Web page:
Professing Feminism (long)

Kristina Eloisa Pereyra kristina at uclink.berkeley.edu
Mon Nov 28 13:13:35 EST 1994


The author has given me permission to forward this posting and its followup
to the women-in-bio forum.  The broader issues are being discussed in soc.
feminism, but I'd really like my fellow biologists' perspective as well.

Article: 12298 of soc.feminism
From: JUDITH LORBER <jlo at cunyvms1.gc.cuny.edu>
Subject: Re: review of PROFESSING FEMINISM
Date: Sun, 20 Nov 1994 17:32:57 GMT

On review of PROFESSING FEMINISM -- readers should be aware that the
feminist critique of science and other "factual" knowledge is far more
trenchant and nuanced than indicated.  The feminist view, as can be
seen in books by Sandra Harding, Ruth Hubbard, Evelyn Fox Keller,
Donna Haraway, Anne Fausto-Sterling, Barbara Katz Rothman is
two-fold. First, scientists and other producers of knowledge have
social characteristics (gender, race, class, place of education,
religion, place of residence, and perhaps most importantly, place of
work) that influence the questions asked and how the answers of their
scientific work are analyzed, interpreted, and disseminated.  Thus,
the production of "facts" is influenced by the social location of the
producers.  For women, long shut out of prestigious occupations and
professions and the places of prestigious and authoritative work
(v. bios of Rosalind Franklin by Janet Sayre and of Barbara McClintock
by Evelyn Fox Keller, as well as research by Harriet Zuckerman, Mary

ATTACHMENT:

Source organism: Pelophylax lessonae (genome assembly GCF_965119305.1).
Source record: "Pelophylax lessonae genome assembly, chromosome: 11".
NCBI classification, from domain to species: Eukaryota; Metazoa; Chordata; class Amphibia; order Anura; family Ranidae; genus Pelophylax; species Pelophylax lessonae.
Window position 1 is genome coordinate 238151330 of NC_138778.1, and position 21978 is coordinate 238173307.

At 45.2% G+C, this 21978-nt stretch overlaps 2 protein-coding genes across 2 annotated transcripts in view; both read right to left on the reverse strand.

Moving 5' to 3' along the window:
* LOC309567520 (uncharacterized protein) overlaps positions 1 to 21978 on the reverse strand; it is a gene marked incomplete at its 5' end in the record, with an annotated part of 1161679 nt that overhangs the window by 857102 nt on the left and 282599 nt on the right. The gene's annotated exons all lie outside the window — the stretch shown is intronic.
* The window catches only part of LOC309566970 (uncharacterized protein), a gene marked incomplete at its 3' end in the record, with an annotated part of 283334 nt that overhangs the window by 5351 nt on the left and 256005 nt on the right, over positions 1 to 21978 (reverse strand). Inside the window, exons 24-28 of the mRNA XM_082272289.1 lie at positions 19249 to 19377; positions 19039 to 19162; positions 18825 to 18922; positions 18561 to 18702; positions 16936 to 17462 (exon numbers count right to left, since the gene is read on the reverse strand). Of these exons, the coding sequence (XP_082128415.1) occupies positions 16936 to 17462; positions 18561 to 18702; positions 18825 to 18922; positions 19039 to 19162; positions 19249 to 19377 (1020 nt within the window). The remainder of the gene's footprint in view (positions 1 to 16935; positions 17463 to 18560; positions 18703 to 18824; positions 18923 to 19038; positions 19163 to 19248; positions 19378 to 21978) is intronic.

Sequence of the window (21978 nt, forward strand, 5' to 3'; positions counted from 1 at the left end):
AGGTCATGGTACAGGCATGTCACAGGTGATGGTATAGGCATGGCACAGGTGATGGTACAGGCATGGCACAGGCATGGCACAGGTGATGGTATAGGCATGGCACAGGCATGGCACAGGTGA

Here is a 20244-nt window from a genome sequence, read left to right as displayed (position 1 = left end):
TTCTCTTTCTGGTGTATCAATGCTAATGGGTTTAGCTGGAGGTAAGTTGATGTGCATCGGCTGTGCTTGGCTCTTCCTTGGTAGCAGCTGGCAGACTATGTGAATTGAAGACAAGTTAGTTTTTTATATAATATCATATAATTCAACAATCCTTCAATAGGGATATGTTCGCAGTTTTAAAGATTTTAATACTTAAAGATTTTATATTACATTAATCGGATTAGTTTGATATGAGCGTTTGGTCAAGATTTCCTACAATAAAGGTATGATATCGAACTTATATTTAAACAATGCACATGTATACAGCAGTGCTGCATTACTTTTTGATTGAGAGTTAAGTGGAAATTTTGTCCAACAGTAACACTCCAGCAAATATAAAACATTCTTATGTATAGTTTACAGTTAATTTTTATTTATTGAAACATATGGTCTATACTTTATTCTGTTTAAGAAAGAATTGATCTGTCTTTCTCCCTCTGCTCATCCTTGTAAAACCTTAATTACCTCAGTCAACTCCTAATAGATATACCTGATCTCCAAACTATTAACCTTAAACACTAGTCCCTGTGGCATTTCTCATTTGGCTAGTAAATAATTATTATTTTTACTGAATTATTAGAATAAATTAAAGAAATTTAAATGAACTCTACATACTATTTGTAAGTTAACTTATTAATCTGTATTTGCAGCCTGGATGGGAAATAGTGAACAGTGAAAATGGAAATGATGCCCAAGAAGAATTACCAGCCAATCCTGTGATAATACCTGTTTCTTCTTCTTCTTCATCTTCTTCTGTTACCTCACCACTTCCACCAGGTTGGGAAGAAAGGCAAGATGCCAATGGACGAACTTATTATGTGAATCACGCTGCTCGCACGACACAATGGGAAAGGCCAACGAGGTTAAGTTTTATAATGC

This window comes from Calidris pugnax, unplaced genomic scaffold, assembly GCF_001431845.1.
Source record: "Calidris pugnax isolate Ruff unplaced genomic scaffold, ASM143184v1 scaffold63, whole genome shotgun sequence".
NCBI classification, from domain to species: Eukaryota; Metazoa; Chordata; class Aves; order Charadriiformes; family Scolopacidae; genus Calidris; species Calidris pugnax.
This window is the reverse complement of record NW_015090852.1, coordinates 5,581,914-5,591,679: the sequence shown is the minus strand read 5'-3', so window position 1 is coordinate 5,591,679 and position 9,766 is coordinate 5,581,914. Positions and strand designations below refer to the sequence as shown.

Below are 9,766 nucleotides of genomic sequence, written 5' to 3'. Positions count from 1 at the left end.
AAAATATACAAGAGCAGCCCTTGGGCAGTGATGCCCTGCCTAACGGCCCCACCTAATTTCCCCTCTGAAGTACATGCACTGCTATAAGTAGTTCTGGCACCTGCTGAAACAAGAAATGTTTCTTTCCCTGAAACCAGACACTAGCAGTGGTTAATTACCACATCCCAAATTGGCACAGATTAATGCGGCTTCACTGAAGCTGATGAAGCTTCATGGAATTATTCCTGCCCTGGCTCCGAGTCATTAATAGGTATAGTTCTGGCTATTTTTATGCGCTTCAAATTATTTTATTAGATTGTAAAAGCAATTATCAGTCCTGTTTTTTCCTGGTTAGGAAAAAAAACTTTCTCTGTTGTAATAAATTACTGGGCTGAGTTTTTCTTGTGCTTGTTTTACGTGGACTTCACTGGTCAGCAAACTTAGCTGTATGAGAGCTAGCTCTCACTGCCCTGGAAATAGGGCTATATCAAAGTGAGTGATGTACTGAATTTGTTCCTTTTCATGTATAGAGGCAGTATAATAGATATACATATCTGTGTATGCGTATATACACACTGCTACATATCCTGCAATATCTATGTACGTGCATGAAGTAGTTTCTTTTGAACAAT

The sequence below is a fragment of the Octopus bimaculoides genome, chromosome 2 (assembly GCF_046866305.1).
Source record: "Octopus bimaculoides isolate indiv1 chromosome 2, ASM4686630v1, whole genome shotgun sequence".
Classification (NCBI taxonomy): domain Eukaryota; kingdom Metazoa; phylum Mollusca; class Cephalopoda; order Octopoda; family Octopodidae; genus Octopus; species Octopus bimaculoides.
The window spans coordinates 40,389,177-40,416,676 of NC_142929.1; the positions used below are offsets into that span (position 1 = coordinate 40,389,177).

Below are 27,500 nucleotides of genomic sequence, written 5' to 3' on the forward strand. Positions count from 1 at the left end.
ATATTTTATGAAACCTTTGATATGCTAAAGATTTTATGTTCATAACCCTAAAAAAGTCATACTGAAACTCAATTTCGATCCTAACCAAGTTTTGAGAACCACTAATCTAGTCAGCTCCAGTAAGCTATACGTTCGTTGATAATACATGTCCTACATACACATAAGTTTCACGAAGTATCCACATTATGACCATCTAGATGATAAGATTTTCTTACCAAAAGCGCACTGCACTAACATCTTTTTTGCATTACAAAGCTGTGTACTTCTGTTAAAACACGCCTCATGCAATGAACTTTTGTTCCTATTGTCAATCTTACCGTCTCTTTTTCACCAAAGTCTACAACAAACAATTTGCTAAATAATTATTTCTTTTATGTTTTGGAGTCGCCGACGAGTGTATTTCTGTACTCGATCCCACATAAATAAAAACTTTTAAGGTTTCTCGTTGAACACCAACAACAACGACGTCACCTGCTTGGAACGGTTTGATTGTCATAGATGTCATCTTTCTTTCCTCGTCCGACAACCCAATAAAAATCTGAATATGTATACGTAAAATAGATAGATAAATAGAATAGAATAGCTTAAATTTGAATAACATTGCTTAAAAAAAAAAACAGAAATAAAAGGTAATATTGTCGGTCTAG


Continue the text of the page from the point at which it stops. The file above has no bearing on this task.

Frank Fox, and Barbara Reskin) that means that their perpsective on
what research questions should be asked (v. current furor over the
omission of women and women's health concerns from govt. and other
funded research) as well as their analysis and interpretation have
been unheard or rendered invisible.

The second critique is on that feminists share with other critical
sociologists of science (eg. Latour, Woolgar, etc) -- that is, that
knowledge is produced in a social climate that defines problems,
focuses on certain answers and ignores others (v. The Bell Curve) --
this social climate is produced by funding sources, government policy
and the dominant values of the society in which producers of knowledge
have to live and work.  In sum, feminists, women's studies activists,
and critical scholars and researchers in the sociology of knowledge in
general do not accept "facts" as pure reflections of reality or even
as the best approximations possible given the tools and technology of
the time but as social productions usually with the purpose of aiding
the hegemonic discourse.

This is not to say that fresh views do not change the course of
science -- as Kuhn showed in The Structure of Scientific Revolutions,
paradigms (the way questions are answered depends on the way questions
are asked) shift when the data that is being ignored in favor of that
fitting the prevalent paradigm is examined with fresh perspective
(usually by people not in th mainstream).  It is that paradigm shift
that feminist critics of science and medicine have substantially
contributed to.  As Donna Haraway says, "Facts are theory-laden,
theories are value-laden; values are history-laden.  All the authors
cited are currently in academic libraries.  If you can only read one
thing -- v. Haraway's "Situated Knowledges: The Science Question in
Feminism and the Privilege of Partial Perspective" in Simians,
Cyborgs, and Women.  JL

_________________________________________________________________________
Judith Lorber
Sociology, CUNY Graduate School
33 West 42 Street,  NY, NY 10036
212-642-2416  FAX:212-642-2420
JLO at CUNYVMS1.GC.CUNY.EDU





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